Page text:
Jeff Beck has a few things to get off his chest and he does so quite well across the 12 pieces that comprise his first studio album in six years, Loud Hailer. A loud hailer is a portable mouthpiece, a bullhorn, the kind of thing you’d use if you wanted to say something nice and loud. Some of Beck’s best-known albums feature nary a word, so it’s amusing to think that he’d populate a late-career record with all kinds of them. Many of them angry.
Beck, who turned 72 this year, has seen a few things and there’s plenty about the world today he clearly doesn’t like. He takes up the blurring line between fantasy and reality in the age of drones and violent video games on “The Revolution Will Be Televised”. He blasts a culture that insists not on instant karma but instant gratification via “Right Now” and tears politicians and the one percent to shreds via “Thugs Club”. Vocalist Rosie Bones spits out disgust throughout each, channeling the rage of the common classes. Beck and guitarist Carmen Vandenberg create roaring, serrated guitar lines that sound like they crawled from a Louisiana swamp or a cotton field in Mississippi and directly into our speakers.
It takes a moment, but you soon realize that Beck’s created a modern blues album. He’s reacting to his musical environment as much as to the social and political realities around him. You can hear pain and anger in the bend of the notes, the fluid runs up and down the neck.
Bones bemoans the coming age of un-enlightenment during “Live In The Dark”. Meanwhile “Scared For The Children” may be one of the most heart-wrenching statements about our times you’ll ever hear with Beck playing his most majestic and masterful lines. “The Ballad Of The Jersey Wives” is a tribute to the women left behind post-9/11. It’s haunting, lyrical, free of sentimentality and sage wisdom. It is the sound of grief and frustration rendered sans apology. “O.I.L” relies on a funky groove that sends us back to the New York City clubs of the ‘80s and ‘90s for a moment. But it’s far from fodder for the dance floor but instead a protest against an undue reliance on that blackest of substances.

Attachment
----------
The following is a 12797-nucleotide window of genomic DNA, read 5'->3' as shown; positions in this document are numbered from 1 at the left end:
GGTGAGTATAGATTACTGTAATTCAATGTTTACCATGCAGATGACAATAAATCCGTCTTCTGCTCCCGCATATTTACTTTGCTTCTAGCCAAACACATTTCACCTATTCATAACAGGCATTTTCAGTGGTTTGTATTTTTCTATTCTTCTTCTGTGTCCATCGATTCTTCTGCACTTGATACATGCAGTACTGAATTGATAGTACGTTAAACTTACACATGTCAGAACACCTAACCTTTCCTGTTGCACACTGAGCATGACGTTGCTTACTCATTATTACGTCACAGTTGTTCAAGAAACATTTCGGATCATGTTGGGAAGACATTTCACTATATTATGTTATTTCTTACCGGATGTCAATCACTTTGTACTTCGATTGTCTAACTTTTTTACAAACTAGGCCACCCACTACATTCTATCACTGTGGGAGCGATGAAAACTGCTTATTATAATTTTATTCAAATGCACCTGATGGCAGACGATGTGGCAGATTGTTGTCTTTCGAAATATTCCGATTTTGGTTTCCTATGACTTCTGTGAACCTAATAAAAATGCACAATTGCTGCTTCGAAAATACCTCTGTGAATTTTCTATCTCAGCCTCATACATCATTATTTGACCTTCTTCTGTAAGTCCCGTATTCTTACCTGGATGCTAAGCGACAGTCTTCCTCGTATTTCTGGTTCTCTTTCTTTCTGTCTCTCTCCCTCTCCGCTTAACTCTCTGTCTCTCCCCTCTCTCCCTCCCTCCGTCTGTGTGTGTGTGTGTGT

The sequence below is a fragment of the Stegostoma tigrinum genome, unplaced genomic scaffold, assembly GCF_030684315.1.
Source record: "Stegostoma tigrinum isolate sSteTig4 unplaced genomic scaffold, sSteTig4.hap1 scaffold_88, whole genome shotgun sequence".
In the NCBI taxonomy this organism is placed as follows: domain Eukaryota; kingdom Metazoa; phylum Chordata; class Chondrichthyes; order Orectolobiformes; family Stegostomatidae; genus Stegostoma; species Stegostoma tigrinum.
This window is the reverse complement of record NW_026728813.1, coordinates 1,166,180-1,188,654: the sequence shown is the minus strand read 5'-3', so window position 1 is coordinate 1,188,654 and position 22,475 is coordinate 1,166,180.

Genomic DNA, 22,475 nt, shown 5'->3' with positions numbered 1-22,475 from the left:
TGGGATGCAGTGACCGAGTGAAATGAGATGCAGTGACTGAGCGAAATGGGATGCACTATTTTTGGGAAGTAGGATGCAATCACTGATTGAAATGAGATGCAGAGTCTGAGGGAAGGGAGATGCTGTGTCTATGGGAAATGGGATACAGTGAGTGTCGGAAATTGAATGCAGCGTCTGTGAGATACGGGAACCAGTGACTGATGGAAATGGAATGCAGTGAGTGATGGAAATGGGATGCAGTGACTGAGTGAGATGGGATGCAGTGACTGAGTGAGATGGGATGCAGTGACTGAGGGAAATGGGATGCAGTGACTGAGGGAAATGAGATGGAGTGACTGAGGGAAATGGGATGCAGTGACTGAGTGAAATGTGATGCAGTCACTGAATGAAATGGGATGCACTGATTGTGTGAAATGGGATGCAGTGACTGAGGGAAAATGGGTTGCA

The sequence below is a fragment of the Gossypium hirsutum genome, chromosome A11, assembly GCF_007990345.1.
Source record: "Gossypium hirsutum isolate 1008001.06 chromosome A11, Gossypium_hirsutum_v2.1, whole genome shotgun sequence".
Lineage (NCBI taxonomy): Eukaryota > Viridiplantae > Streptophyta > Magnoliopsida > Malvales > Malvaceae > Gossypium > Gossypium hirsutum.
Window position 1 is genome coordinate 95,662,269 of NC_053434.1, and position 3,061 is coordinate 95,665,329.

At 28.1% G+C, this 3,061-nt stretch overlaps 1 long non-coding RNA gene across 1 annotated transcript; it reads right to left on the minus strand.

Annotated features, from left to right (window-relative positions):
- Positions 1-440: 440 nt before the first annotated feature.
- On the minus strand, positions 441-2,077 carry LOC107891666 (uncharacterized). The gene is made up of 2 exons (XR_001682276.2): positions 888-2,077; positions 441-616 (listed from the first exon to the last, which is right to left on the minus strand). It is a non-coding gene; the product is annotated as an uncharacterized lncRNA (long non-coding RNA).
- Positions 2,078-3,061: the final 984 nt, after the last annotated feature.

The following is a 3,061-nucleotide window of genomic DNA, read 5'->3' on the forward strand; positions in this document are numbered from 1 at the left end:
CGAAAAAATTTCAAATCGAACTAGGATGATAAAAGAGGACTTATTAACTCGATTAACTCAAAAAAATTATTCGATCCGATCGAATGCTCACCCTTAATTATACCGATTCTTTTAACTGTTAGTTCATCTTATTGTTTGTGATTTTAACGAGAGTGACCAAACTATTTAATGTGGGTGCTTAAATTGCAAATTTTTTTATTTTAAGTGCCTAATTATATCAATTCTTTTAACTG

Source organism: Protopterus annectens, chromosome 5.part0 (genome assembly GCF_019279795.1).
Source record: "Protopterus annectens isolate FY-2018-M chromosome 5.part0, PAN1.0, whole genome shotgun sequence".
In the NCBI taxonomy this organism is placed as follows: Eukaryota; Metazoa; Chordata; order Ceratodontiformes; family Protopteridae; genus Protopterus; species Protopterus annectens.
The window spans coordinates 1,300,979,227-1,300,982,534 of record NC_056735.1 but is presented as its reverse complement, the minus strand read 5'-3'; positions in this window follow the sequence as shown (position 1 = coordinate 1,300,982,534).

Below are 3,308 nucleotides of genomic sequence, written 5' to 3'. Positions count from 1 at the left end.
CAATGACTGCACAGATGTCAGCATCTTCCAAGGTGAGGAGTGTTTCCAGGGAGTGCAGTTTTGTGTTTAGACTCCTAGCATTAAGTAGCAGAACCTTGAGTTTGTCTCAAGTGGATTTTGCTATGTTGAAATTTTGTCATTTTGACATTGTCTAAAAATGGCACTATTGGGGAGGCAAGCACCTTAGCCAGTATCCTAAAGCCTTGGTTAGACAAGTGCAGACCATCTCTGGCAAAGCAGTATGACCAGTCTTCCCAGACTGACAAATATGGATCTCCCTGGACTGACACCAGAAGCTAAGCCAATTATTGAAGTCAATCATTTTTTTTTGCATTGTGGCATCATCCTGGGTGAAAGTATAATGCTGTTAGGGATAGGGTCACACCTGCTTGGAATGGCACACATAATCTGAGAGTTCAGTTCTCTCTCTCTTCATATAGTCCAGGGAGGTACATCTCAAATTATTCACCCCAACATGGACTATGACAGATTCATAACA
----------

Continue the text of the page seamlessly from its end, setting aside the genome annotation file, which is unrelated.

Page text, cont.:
“Shame” recalls the work the maestro has done with Joss Stone and Imelda May, though it’s no attempt to regain past glories but instead to create a present one. The meditative closer “Shrine” acknowledges that maybe some of this protest stuff has been said before. Still, it wouldn’t hurt for it to be said again and again until we can learn to resist our most destructive tendencies. Maybe it’s too late for that. Maybe there’s still time for us to learn, maybe there’s still time for us to find some way through the dark. Loud Hailer doesn’t give us any definitive answers on those matters though it points in a direction that’s worth supporting: The direction of love and whatever rises to a level beyond tolerance.
Beck has never made a record quite like this before, one that radiates knowledge and tempers cynicism with hope and hope with cynicism. Thank goodness we have it now and for all time.
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